2020 journal article

Can the Stream Quantification Tool (SQT) Protocol Predict the Biotic Condition of Streams in the Southeast Piedmont (USA)?

Water.

By: S. Donatich n, B. Doll n , J. Page n & N. Nelson  n

co-author countries: United States of America πŸ‡ΊπŸ‡Έ
author keywords: streams; rivers; restoration; ecological; stream function; benthic macroinvertebrates; stream quantification tool (SQT); stream functions pyramid framework; compensatory mitigation
Source: ORCID
Added: June 24, 2020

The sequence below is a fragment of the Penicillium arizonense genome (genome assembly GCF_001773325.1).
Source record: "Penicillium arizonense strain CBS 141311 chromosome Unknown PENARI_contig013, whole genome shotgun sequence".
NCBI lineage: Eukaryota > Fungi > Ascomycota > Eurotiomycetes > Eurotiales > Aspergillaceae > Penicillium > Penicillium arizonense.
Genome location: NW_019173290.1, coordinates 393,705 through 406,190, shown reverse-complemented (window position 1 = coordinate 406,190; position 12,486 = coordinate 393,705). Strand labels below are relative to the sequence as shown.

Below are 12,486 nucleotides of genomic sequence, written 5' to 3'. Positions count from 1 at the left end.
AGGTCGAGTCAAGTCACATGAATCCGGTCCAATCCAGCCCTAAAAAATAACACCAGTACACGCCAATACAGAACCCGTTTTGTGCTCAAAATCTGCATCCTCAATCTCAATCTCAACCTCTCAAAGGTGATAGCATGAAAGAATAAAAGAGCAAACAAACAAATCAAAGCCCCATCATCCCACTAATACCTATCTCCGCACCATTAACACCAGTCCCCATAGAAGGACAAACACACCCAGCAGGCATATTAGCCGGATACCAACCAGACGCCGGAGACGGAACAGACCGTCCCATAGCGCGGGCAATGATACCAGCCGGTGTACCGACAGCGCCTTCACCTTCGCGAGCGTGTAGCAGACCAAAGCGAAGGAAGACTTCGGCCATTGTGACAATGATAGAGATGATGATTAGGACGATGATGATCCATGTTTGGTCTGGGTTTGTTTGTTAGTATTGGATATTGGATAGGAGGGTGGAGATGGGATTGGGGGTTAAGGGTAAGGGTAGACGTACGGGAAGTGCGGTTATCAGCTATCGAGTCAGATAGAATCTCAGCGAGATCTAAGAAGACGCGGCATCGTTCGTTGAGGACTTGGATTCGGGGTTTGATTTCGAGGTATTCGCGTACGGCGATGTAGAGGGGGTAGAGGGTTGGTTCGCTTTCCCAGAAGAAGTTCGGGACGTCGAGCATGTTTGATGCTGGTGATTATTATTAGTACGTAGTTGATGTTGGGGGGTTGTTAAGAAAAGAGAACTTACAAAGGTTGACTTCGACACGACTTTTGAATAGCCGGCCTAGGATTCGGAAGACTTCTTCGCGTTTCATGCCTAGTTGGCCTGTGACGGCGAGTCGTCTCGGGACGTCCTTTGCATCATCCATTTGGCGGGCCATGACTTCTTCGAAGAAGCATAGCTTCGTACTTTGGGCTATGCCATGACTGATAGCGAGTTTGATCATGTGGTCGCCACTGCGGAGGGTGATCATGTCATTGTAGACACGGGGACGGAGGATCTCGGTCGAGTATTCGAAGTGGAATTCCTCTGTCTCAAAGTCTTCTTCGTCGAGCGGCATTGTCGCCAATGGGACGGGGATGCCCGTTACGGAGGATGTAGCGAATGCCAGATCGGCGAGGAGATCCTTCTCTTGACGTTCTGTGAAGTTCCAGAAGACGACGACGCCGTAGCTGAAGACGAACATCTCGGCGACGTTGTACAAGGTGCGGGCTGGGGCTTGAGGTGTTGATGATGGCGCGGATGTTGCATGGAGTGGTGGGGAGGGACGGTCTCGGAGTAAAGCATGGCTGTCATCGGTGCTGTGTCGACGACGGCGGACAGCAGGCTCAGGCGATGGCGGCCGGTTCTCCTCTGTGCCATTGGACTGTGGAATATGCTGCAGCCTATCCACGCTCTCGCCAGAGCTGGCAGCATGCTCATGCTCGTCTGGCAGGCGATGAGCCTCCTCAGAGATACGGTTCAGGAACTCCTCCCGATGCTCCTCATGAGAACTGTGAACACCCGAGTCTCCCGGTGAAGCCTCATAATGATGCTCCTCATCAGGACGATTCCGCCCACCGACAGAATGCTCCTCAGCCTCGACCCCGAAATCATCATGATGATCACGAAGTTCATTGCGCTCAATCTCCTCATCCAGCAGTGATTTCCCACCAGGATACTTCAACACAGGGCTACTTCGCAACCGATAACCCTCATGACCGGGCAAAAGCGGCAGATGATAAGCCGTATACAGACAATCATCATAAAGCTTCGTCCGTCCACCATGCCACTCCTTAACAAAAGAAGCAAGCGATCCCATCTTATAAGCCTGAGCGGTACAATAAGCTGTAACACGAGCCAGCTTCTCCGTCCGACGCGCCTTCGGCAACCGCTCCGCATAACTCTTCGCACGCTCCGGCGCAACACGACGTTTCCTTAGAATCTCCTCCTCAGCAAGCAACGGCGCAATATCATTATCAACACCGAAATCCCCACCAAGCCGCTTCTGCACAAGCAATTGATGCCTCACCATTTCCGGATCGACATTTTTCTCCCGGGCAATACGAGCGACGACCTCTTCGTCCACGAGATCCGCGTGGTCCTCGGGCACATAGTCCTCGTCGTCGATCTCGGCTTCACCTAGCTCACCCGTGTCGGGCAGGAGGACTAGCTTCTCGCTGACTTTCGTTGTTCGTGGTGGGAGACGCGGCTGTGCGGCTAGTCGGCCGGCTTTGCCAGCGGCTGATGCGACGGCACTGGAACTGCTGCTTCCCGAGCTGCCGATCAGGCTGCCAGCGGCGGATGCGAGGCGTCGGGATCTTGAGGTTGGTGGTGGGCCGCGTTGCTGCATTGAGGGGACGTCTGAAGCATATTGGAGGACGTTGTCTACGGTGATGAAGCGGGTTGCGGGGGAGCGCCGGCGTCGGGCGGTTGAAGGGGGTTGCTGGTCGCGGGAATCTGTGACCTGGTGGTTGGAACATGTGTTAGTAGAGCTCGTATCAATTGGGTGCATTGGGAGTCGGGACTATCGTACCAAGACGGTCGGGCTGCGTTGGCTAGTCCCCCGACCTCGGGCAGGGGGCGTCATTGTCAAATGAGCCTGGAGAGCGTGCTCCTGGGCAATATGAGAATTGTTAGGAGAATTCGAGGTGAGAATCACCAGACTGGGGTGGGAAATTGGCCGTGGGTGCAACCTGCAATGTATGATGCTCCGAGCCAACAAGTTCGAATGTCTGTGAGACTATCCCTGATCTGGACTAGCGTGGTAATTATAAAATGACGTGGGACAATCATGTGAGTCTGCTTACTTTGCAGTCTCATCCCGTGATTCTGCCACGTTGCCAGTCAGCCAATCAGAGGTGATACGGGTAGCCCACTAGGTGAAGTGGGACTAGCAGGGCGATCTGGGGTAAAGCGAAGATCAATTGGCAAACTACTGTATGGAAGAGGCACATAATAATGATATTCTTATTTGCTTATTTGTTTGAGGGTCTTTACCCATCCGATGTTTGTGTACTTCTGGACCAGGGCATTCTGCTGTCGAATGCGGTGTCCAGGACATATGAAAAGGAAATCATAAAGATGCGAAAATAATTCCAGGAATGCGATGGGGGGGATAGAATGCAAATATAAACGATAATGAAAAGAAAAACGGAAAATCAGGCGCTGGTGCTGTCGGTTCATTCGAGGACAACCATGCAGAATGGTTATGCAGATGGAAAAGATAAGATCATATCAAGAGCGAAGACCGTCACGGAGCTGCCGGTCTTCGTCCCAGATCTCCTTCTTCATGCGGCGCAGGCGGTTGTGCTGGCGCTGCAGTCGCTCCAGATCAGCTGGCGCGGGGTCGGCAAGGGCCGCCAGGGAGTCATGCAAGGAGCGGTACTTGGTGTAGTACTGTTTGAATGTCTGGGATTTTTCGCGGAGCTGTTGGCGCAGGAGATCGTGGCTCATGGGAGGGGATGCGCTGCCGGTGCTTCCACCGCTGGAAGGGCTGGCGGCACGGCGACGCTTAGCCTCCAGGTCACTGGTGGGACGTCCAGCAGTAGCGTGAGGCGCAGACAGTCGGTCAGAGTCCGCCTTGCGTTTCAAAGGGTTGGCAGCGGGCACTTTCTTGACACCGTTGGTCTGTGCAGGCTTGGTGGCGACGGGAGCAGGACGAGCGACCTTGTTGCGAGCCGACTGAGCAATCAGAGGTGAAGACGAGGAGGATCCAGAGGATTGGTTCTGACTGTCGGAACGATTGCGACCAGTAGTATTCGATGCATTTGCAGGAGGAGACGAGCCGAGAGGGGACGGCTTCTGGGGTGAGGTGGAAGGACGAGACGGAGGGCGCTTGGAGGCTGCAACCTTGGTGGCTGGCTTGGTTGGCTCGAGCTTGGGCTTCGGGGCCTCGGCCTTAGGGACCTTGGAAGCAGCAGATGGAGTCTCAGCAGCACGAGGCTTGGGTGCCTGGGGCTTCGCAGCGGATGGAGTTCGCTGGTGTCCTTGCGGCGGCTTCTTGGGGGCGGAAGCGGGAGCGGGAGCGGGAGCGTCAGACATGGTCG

In some states, the Stream Quantification Tool (SQT) has been adopted to quantify functional change of stream mitigation efforts. However, the ability of the SQT protocol to predict biological function and uphold the premise of the Stream Functions Pyramid (Pyramid) remains untested. Macroinvertebrate community metrics in 34 headwater streams in Piedmont, North Carolina (NC, USA) were related to NC SQT protocol (version 3.0) factors and other variables relevant to ecological function. Three statistical models, including stepwise, lasso, and ridge regression were used to predict the NC Biotic Index (NCBI) and Ephemeroptera, Plecoptera, and Trichoptera (EPT) richness using two datasets: 21 SQT variables and the SQT variables plus 13 additional watershed, hydraulic, geomorphic, and physicochemical variables. Cross-validation revealed that stepwise and ridge outperformed lasso, and that the SQT variables can reasonably predict biology metrics (R2 0.53–0.64). Additional variables improved prediction (R2 0.70–0.88), suggesting that the SQT protocol is lacking metrics important to macroinvertebrates. Results moderately support the Pyramid: highly predictive ridge models included metrics from all levels, while highly predictive stepwise models included metrics from higher levels, and not watershed hydrology. Reach-scale metrics were more important than watershed hydrology, providing encouragement for projects limited by watershed condition.